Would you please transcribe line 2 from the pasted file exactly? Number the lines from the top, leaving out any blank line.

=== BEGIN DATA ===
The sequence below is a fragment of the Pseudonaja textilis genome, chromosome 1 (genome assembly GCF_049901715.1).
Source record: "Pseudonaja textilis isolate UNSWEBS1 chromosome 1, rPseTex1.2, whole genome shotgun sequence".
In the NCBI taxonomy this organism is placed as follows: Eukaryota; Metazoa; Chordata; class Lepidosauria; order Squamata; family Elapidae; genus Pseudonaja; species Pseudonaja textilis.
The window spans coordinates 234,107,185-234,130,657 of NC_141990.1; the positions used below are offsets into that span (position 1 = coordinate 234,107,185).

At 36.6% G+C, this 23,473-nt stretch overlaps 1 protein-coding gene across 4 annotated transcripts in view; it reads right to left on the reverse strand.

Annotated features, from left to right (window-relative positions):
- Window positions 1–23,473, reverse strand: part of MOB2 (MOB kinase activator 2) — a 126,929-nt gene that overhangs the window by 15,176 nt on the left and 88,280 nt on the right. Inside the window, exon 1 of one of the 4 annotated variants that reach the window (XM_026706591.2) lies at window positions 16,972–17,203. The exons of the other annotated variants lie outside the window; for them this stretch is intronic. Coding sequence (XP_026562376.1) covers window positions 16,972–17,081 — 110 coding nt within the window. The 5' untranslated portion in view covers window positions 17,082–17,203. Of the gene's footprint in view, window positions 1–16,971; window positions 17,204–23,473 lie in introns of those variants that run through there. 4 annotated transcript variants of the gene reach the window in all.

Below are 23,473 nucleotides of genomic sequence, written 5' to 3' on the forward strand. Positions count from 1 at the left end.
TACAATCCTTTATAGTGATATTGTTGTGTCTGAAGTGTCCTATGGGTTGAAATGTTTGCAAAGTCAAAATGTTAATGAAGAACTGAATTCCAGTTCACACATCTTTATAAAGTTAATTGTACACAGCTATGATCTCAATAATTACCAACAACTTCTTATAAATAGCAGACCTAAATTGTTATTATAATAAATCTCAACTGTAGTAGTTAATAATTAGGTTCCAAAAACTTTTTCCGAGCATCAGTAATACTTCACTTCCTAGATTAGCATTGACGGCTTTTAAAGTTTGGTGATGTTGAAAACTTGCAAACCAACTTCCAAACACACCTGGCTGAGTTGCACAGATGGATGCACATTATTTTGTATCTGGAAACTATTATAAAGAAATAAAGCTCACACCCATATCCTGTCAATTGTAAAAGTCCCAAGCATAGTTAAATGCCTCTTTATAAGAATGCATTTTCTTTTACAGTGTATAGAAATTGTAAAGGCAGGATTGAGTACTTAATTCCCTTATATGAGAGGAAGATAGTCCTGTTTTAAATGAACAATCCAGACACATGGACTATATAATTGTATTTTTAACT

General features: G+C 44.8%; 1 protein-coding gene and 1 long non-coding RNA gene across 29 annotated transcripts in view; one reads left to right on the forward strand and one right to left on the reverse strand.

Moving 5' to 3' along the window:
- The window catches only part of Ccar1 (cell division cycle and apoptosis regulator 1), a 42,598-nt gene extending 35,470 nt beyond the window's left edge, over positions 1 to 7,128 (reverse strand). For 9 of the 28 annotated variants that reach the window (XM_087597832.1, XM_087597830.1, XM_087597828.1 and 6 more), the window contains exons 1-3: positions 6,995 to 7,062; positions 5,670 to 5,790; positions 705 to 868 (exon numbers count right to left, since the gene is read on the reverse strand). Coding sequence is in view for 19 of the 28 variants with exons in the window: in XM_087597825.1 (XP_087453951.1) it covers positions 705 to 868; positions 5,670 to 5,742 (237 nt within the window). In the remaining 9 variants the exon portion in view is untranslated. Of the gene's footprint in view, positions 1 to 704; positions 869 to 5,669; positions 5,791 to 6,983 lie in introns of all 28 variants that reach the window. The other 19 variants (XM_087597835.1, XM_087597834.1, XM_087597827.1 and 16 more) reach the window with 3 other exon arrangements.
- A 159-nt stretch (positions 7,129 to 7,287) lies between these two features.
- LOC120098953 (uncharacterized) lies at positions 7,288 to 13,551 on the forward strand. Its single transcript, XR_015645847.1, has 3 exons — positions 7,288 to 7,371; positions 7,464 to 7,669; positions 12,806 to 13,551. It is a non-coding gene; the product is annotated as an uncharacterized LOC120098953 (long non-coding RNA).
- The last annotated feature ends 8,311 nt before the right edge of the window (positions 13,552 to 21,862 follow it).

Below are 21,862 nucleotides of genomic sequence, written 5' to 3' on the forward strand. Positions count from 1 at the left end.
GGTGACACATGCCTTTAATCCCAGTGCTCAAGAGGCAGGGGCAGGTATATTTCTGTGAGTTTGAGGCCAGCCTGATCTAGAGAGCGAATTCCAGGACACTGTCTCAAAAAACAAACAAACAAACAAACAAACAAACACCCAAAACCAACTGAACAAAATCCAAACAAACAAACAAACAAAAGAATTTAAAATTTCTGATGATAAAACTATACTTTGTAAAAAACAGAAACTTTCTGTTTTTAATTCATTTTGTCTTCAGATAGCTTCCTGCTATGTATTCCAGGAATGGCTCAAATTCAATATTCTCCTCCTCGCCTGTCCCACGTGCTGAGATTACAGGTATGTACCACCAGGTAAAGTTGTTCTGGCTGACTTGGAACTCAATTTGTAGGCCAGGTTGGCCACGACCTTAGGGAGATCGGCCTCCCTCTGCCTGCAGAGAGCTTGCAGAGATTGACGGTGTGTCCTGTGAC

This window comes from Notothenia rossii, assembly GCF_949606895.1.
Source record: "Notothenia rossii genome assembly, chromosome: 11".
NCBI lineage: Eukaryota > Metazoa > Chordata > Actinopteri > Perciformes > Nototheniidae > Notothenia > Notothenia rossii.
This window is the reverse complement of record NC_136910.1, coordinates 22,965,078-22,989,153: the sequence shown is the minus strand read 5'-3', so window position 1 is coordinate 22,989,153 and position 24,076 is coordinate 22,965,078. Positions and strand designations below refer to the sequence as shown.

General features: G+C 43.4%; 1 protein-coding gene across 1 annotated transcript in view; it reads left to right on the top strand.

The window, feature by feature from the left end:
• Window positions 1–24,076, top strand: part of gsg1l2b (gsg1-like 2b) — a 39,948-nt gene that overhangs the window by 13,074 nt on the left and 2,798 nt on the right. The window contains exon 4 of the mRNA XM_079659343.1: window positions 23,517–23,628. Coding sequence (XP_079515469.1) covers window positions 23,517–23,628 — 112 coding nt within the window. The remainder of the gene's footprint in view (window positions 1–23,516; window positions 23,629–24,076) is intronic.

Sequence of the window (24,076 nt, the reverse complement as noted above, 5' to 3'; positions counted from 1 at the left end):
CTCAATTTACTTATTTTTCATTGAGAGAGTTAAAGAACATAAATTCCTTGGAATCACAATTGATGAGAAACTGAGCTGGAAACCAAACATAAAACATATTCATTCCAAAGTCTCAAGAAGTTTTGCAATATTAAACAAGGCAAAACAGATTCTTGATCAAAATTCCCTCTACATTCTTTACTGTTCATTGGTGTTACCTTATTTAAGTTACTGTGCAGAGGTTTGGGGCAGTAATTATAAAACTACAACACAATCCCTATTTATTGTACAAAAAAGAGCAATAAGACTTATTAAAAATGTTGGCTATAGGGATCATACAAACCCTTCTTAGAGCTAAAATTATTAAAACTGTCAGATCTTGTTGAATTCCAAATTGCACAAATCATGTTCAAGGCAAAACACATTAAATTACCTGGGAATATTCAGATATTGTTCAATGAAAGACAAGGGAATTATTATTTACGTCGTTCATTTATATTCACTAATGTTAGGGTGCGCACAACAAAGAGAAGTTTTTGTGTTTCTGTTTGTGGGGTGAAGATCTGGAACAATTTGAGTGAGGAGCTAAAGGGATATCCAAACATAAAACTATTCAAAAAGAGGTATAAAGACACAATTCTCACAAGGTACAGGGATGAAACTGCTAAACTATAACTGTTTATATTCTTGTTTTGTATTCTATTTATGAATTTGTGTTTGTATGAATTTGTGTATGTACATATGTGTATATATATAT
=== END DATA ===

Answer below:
Source record: "Pseudonaja textilis isolate UNSWEBS1 chromosome 1, rPseTex1.2, whole genome shotgun sequence".